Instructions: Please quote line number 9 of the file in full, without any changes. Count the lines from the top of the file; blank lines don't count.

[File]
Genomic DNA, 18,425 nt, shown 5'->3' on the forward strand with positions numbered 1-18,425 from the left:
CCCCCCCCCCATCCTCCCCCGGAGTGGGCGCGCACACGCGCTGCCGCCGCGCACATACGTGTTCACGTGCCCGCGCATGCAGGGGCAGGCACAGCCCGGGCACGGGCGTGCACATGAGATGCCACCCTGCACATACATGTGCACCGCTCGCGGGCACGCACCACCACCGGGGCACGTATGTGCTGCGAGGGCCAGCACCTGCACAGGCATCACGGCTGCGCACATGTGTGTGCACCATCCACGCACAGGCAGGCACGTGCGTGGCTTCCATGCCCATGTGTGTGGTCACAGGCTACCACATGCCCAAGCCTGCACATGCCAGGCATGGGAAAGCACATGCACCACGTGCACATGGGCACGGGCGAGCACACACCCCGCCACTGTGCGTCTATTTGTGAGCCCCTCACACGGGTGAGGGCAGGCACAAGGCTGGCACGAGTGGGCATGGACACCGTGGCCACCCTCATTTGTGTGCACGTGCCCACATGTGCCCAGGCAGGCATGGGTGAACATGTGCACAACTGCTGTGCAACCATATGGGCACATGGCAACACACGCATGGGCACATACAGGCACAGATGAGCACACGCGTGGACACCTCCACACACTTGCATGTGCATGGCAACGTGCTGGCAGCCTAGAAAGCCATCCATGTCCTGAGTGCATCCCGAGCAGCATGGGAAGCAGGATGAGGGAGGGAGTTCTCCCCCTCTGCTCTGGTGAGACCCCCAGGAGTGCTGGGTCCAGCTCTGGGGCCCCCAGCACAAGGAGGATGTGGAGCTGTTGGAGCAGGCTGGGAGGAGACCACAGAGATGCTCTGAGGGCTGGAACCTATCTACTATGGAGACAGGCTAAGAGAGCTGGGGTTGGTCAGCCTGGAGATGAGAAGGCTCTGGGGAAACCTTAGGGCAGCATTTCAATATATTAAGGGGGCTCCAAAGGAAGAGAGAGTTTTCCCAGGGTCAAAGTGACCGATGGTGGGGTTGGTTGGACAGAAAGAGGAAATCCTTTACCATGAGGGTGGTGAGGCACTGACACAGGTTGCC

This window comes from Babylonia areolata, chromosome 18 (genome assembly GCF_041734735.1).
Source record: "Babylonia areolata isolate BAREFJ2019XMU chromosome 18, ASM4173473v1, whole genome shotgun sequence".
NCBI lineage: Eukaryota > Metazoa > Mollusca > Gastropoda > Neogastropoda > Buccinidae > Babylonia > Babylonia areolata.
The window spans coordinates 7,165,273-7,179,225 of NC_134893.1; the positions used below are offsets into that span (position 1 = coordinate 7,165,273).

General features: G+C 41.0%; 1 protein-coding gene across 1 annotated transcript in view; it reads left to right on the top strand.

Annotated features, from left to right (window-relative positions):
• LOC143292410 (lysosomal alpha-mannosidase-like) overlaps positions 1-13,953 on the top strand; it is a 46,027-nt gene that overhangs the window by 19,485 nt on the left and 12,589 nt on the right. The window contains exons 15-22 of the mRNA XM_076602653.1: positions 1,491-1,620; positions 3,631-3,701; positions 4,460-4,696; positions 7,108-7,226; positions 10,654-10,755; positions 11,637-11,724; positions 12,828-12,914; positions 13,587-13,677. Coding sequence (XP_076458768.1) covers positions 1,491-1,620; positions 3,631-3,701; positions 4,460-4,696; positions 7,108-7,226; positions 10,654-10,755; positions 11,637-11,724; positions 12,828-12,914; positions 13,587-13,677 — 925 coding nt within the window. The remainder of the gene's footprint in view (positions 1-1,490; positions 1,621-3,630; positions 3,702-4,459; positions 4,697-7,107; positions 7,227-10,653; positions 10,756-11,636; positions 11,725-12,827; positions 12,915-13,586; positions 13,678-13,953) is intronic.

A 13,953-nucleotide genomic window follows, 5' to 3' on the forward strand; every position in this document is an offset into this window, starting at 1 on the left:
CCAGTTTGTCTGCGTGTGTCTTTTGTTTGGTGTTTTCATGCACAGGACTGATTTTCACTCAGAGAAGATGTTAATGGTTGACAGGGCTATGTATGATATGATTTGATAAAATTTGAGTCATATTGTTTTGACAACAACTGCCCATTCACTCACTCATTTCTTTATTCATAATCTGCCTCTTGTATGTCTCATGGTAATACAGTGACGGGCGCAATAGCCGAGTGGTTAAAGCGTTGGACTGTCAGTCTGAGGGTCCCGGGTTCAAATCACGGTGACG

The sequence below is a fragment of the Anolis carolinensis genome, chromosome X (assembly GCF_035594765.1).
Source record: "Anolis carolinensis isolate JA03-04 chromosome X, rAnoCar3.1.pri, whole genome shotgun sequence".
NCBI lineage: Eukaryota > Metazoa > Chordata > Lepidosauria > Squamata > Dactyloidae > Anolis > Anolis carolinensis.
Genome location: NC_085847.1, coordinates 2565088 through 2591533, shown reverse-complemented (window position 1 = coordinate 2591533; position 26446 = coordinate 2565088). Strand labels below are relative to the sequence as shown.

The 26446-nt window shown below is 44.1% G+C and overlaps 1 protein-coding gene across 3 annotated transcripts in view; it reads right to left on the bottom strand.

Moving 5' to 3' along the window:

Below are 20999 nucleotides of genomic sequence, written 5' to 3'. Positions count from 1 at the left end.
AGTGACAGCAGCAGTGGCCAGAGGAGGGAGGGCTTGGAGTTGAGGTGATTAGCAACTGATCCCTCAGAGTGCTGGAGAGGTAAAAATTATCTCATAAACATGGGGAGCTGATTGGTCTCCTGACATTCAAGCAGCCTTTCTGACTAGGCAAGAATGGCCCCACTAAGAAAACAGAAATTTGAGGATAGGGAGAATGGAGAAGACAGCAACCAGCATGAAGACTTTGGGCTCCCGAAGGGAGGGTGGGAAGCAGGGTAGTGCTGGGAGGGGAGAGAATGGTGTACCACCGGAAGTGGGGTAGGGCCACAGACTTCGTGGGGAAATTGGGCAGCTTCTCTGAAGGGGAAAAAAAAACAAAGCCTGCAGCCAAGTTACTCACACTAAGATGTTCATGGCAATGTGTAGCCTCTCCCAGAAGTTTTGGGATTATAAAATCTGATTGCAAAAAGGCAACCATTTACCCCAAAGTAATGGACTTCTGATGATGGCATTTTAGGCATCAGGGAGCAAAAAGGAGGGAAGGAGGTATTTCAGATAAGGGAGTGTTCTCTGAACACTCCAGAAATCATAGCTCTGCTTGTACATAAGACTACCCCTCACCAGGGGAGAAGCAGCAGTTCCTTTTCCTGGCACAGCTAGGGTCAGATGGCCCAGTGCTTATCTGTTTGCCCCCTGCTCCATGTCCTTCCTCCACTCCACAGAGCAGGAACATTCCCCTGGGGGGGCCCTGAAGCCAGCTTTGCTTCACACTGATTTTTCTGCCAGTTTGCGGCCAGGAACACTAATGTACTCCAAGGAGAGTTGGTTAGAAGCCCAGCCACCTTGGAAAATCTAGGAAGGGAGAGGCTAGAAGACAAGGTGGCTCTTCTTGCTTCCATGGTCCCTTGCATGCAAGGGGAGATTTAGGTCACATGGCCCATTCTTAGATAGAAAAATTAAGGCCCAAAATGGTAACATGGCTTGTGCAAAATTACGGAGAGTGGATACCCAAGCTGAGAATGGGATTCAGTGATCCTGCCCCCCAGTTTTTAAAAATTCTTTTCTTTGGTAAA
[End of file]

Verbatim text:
• LOC143292410 (lysosomal alpha-mannosidase-like) overlaps positions 1-13,953 on the top strand; it is a 46,027-nt gene that overhangs the window by 19,485 nt on the left and 12,589 nt on the right. The window contains exons 15-22 of the mRNA XM_076602653.1: positions 1,491-1,620; positions 3,631-3,701; positions 4,460-4,696; positions 7,108-7,226; positions 10,654-10,755; positions 11,637-11,724; positions 12,828-12,914; positions 13,587-13,677. Coding sequence (XP_076458768.1) covers positions 1,491-1,620; positions 3,631-3,701; positions 4,460-4,696; positions 7,108-7,226; positions 10,654-10,755; positions 11,637-11,724; positions 12,828-12,914; positions 13,587-13,677 — 925 coding nt within the window. The remainder of the gene's footprint in view (positions 1-1,490; positions 1,621-3,630; positions 3,702-4,459; positions 4,697-7,107; positions 7,227-10,653; positions 10,756-11,636; positions 11,725-12,827; positions 12,915-13,586; positions 13,678-13,953) is intronic.